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This story originally ran on Friday, June 5.]
When a young Ronnie James Dio saw Alice Cooper perform for the first time, it was the early 1970s. Quintessential shock-rocker Cooper was hanging himself onstage. Or so it appeared ...
"Shortly after that, he was doing the guillotine job [on himself], and I was just stunned," said the 48-year-old Dio -- former lead singer for the archetypal heavy-metal band Black Sabbath. "I just realized how much he was giving to an audience with what he was doing, and I wanted to do the same."
Nearly three decades later, Dio is paying homage to Cooper by contributing a song to the Alice Cooper tribute album, Humanary Stew. The 11-track album, slated for a winter release, was produced by Bob Kulick (Meatloaf, Michael Bolton). It features a wealth of hard-rockers and heavy-metal types -- including members of the Who, Gun n' Roses, Def Leppard, Iron Maiden and Megadeth -- interpreting various Cooper favorites.
Cooper, a.k.a. Vince Furnier, began fronting his band, also known as Alice Cooper, during the mid-'60s in Phoenix. Joined by guitarists Glen Buxton and Michael Bruce, bassist Dennis Dunaway and drummer Neal Smith, the group released six albums prior to Cooper going solo. With hits such as "Eighteen," "School's Out" and "No More Nice Guy," the quintet had a reputation for creating defiant rock anthems to accompany its graphic stage show.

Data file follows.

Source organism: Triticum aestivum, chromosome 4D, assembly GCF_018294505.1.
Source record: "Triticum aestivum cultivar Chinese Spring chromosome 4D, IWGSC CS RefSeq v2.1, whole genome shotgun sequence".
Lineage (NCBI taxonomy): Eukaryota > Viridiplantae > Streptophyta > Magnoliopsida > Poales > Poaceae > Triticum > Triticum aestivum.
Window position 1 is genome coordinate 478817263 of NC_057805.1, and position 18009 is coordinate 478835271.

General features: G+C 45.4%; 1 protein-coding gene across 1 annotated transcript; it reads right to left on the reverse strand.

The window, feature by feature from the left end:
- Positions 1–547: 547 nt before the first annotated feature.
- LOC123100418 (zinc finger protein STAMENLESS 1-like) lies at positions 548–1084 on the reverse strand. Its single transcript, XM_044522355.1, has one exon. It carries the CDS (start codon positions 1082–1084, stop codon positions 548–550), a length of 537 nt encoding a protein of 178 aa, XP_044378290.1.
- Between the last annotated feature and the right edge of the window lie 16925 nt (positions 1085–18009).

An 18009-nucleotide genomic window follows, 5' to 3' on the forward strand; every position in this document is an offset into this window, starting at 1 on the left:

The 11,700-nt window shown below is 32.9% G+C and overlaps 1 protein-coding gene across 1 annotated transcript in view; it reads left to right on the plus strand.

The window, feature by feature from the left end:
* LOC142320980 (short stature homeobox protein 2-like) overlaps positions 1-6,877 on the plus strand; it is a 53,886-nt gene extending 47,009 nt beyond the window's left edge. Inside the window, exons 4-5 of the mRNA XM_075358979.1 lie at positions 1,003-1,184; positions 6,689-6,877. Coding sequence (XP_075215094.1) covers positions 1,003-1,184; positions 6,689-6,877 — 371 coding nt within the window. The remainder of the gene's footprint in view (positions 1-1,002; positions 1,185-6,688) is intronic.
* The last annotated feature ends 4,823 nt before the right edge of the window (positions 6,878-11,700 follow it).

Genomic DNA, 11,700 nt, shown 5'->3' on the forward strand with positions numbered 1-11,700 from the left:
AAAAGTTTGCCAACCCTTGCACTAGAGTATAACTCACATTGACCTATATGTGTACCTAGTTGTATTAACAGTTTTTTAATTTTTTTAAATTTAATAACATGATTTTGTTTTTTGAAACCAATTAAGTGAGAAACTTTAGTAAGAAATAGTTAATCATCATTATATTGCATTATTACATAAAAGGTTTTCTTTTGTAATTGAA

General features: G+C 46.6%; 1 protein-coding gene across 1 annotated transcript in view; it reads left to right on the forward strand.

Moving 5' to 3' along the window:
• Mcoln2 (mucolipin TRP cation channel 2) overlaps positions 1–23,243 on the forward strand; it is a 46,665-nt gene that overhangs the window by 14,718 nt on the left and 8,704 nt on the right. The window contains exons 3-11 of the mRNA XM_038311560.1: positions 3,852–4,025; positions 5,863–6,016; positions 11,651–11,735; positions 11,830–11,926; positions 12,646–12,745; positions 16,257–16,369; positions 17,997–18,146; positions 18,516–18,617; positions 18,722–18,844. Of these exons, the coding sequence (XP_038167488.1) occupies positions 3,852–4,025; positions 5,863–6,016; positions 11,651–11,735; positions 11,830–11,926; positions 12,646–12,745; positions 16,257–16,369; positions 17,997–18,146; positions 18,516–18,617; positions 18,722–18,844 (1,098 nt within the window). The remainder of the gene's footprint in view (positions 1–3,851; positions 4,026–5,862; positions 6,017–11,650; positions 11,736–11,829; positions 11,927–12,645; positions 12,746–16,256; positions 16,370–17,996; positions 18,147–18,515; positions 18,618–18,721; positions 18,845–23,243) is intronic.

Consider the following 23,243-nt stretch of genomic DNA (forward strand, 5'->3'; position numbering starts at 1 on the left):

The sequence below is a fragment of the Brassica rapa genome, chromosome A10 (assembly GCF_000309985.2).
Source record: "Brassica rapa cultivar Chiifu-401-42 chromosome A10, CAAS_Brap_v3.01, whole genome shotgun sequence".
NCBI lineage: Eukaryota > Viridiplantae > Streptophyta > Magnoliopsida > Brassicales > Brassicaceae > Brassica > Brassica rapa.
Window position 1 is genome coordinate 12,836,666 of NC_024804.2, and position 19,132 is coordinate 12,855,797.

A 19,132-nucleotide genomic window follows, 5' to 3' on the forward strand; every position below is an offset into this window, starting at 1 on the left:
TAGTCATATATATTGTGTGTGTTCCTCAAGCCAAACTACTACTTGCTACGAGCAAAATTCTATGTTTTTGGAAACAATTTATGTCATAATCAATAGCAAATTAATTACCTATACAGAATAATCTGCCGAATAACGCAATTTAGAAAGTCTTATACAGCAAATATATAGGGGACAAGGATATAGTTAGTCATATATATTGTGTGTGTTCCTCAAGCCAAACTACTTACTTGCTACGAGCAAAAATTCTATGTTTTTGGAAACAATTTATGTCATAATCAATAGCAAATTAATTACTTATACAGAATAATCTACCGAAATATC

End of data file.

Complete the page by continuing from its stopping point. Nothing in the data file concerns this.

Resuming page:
The tribute album offers some intriguing combinations of artists and material: Iron Maiden's Bruce Dickinson sings "Black Widow," Roger Daltrey of the Who teams with Guns n' Roses guitarist Slash on "No More Mr. Nice Guy" and Megadeth frontman Dave Mustaine takes the vocal helm on "School's Out."
Def Leppard guitarist Phil Collen worked with singer and bandmate Joe Elliot on "Under My Wheels," with Clarence Clemons of Bruce Springsteen's E Street Band sitting in on sax.
"The reason we done ['Under My Wheels'] is it's always been our favorite," said Collen, 40. "We love all the glammy sort of stuff. I first heard Alice Cooper on 'The Old Grey Whistle Test.' It used to be the only outlet for music [on British television]. Back then in England, there were like two TV stations or something, and it would come on once a week for about an hour. We saw Alice Cooper, and we loved it. It was very trashy, very different from ... the standard rock stuff."
Dio chose to cover "Welcome To My Nightmare." "[It] seemed to be ... not more my style, because I don't really think I have a style, but I thought it would give me more of a chance to sing," Dio said. "Some of the songs are a bit more rappy.
"I get asked to do a lot of these projects, but most times, there's no reason for me to do it. I've seen just about every tour [Cooper has] done. Alice Cooper sent me on the road to doing big stage productions, and he wanted me to do [the tribute album] as well."
Don Dokken toured with Alice Cooper last summer and happily joined the project, lending his vocal prowess to "Eighteen." Although Dokken said he didn't do tribute albums "as a rule," this one was different
"I said if I could do one of the cherries on it, I'd do it," Dokken said. "I'm a big-time fan. I toured with him last summer, and the whole time, I was remembering seeing him play when I was a little kid.
"Back then, I thought he was a nut. He was playing with Iggy Pop, and Iggy Pop put peanut butter all over himself. Then comes this other guy looking like some kind of a macabre carnival freak-show.
"All last summer, I kept thinking how cool it was to be playing with him."